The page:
So I decided to stay until it was light and see what happened, the problem was I had not weighted the anchor warps and they have a tendency to go underneath the keels and snarl. So I went fore and kept moving the anchors if they looked like they were going under the hull, which they did do on occasions.

I have mentioned before in previous posts that the tides of the Solway estuary are strange, and on this occasion I was amazed to see how the anchors were useless. There was a fast flood tide which should have the anchor warps straining with its pull, but they were slack. We must have been positioned on a border line between the flood and a back current, as Sadaf was not moving (except from side to side) the flood and the eddy were keeping her in one position, no need for an anchor. She had positioned herself stern to the wind (east), with the fore facing into the flood (west), the anchor warps were loose (a Bruce and a grapnel), we just floated caught between 2 fast flowing pieces of water.

Eventually the ebb started just as the light came, we did not want to go further out with the ebb so we stayed anchored and did not sail. Sadaf turned with the ebb and she stayed on her mooring until she dried out, a short distance from the metal spike!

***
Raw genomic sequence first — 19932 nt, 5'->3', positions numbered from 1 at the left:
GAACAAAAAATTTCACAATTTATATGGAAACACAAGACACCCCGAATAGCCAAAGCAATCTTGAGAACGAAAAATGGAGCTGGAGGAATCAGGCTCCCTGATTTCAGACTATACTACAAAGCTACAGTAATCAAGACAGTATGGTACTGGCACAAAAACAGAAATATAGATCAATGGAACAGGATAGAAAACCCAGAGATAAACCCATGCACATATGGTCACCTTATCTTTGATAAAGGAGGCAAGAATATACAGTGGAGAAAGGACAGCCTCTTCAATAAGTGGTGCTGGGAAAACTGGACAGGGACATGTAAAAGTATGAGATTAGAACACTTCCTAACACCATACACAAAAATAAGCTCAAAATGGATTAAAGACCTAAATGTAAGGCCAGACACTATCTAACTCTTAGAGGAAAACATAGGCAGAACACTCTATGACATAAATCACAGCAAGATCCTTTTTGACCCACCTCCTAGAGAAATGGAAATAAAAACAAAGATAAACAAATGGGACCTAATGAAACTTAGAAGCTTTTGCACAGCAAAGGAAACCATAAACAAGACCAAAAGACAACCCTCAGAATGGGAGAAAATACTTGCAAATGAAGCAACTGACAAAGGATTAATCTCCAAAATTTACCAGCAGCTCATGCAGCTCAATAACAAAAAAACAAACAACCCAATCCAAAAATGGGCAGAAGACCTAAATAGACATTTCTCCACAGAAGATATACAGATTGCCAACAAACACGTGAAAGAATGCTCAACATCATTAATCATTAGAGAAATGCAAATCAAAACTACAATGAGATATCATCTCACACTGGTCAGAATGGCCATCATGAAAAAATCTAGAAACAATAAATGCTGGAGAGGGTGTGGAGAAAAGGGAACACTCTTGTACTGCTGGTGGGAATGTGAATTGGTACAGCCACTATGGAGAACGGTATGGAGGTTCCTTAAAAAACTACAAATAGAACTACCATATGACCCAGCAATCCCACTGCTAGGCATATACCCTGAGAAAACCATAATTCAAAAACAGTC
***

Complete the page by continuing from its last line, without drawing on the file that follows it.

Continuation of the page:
We slept until noon, and I noticed that she had dried out not too far from our previous position of last night. I prepared the boat and waited until 4.30pm when the tide came in. when it came it was a lot sluggish than before. I was wondering if Sadaf would float as the tides were getting shallower each day.

I had positioned the grapnel anchor in deeper water so to pull Sadaf in the right direction when we floated. The plan was to pull on the warp and float us out into the channel while reeling in the warp, but the grapnel warp anchor got snarled amongst the genoa sheet so there was no foresail at first.

With that free we sailed and tacked into deeper choppy water, wind against tide. Our intention was to get back to our mooring with this tide or we might be stranded on the sands for a week. In mid channel we tacked and again the grapnel anchor warp got tangled with the genoa sheets, wrapping themselves around each other making the use of the genoa useless. Stress, frustration and anger…

Once freed we tried tacking several times but the confused sea state (eddies, currents, waves) prevented us. We wanted to miss the harbour area as this had back-currents which would pull us back to Bowness. As we approached the harbour wall the wind died, on came the electric motor which gave us a little more way against the back-current from the harbour wall. I thought we had cleared the wall but we were pulled towards it with this back eddy. With the help of the motor we reached the shore and sailed and motored to the buoy of our mooring.

We dropped the Bruce (our grapnel was no longer possible to use as we had to unfasten it from the boat), but the warp of the Bruce anchor went underneath the hull as the wind pushed Sadaf onto the shore. I tried to back motor but the warp was firmly trapped underneath the hull.

There we sat, stern to the wind, as we waited for the ebb, and when it was shallower I jumped out, freed the warp and slowly walked Sadaf back to the mooring.